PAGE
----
Architectural Styles in St. Pete

St. Pete is home to classic American architectural styles. During the boom years of the 20's and 30's neighborhoods developed established their unique personalities. More recently, many homes in the neighborhoods have undergone revitalization and upgrades.

Beautiful homes in historic neighborhoods are a hallmark of St. Petersburg. St. Pete has five "historic" districts, Downtown St. Pete, Round Lake, Kenwood, Old Northeast and Roser Park.Mediterranean Revival

1915-1940. The opening of the Panama canal inspired a variety of Spanish Colonial Revival and Mediterranean styles. Roofs on these homes tend to clay or barrel-tile with stucco walls. There are often wrought iron touches and decorative tile.

Mission Revival

The Mission Revival home includes mission shaped dormers and roof parapet, exposed rafters, red roof tile and stucco walls. Windows and doors commonly have arches.


1895-1930. This practical, economical style became one of the most popular in the United States because it refers to homes which were not built by architects. Vernacular homes are rectangular in shape with one story front porches. Roofs are gabled with overhanging eaves and usually have clapboard siding.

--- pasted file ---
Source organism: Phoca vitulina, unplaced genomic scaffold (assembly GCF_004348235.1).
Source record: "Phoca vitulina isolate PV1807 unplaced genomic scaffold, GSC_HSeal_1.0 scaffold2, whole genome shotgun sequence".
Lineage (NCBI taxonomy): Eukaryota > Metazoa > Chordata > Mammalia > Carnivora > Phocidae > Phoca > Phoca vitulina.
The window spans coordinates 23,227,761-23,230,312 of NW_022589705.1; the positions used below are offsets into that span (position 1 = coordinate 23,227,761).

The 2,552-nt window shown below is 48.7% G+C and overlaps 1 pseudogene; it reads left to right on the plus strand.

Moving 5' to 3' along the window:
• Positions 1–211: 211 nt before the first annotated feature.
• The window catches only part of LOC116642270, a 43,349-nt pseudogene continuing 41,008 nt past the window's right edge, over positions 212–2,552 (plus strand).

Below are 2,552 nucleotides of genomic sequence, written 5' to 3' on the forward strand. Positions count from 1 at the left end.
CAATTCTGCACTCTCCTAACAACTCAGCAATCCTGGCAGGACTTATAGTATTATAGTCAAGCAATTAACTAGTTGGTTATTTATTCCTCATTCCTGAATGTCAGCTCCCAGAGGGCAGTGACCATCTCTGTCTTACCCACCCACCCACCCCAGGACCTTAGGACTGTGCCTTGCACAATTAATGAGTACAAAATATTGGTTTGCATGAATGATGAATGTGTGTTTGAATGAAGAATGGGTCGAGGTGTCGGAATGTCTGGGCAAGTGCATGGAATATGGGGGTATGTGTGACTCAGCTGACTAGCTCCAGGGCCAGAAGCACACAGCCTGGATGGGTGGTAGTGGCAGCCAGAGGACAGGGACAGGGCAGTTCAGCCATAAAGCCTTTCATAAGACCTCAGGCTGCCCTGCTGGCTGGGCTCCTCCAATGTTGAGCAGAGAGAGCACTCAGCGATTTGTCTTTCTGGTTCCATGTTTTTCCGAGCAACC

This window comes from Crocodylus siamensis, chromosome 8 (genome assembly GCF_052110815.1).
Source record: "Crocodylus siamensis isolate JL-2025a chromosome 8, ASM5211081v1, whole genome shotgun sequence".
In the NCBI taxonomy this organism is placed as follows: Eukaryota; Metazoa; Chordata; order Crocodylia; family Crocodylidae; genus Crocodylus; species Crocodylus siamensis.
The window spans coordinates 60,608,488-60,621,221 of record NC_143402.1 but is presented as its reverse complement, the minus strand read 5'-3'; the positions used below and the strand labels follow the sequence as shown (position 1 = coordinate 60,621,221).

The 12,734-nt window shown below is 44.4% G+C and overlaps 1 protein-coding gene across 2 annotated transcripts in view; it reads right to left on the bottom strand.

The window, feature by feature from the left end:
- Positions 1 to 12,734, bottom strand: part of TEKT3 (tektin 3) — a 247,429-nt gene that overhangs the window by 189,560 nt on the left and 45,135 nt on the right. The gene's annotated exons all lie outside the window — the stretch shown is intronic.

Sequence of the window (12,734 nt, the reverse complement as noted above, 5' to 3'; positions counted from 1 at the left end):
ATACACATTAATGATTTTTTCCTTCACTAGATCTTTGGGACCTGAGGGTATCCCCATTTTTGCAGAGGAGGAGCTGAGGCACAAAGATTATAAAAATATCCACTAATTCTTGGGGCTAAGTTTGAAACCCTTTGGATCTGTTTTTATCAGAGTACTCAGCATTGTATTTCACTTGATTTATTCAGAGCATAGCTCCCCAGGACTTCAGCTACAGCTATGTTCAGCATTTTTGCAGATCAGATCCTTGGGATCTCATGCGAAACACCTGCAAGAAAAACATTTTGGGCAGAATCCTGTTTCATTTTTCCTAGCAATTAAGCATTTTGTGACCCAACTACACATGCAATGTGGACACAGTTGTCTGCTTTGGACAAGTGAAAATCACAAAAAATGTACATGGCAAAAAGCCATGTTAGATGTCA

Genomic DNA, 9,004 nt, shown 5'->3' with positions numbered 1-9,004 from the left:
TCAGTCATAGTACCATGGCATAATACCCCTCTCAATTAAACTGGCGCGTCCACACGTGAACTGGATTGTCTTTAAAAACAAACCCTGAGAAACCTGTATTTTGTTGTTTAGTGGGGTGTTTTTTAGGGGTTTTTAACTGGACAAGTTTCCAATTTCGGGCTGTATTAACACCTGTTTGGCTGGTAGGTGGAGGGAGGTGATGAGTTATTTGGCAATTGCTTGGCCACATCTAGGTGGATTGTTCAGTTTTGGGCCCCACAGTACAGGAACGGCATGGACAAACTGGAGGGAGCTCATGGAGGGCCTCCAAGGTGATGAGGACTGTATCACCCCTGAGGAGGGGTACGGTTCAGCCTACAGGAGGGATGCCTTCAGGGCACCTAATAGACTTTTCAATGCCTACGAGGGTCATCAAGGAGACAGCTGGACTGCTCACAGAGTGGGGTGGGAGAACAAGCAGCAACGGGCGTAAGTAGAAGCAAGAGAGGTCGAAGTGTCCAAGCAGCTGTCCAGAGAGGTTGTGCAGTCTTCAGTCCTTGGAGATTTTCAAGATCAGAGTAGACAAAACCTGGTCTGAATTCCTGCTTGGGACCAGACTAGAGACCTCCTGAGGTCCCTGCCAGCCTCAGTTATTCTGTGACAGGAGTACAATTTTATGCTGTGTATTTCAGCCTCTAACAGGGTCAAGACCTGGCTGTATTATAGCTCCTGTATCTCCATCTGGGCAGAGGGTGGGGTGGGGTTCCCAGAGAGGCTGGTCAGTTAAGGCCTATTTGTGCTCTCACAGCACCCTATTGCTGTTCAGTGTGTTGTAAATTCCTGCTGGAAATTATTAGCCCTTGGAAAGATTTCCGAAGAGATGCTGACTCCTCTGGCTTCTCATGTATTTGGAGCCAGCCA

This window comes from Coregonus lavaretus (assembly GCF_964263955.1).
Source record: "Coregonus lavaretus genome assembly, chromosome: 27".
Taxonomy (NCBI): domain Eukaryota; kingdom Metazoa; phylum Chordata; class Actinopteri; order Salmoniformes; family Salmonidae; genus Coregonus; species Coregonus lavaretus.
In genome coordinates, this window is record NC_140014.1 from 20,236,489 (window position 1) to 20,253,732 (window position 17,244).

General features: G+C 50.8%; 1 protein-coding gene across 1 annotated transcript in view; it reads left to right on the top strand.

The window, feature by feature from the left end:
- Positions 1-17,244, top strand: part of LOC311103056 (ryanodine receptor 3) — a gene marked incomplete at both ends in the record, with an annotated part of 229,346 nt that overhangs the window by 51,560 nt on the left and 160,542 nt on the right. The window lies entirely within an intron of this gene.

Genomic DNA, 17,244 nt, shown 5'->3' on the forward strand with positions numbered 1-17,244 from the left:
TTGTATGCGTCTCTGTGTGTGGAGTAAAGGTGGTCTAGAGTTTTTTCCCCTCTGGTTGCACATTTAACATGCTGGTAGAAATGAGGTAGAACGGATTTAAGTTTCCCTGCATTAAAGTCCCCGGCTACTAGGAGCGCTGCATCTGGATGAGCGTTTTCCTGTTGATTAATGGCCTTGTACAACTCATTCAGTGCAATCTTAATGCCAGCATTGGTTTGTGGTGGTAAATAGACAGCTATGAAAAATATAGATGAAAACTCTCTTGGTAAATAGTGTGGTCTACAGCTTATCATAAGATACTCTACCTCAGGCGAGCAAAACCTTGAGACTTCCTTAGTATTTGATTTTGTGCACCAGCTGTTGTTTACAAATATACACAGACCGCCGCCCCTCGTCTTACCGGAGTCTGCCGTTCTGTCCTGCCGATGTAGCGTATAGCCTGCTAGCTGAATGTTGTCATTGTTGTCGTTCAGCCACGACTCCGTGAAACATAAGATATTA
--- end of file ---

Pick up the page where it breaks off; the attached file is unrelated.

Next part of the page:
1875-1950. There are seven types of colonial home styles. They often have a gable roof and pillars or columns. Windows are double hung with shutters.

Prairie Style

1900-1920. The low, linear style pioneered by Frank Lloyd Wright. Prairie style homes have a low pitched roof, open floor plan and square porch supports. Windows are grouped on horizontal design lines.

Craftsman /Bungalow Style

1905-1930. Craftsman is an architectural style, while a Bungalow is a type of house. Bungalows can be Craftsman style. Roofs are low pitched and often have multiple planes. Eaves and beams are exposed and the houses often have large front porches.

Tudor Revival

1895-1930. Tudor Revival homes became popular in the 1920's. They are recognizable by their steeply pitched roofs and cross-gabled plans.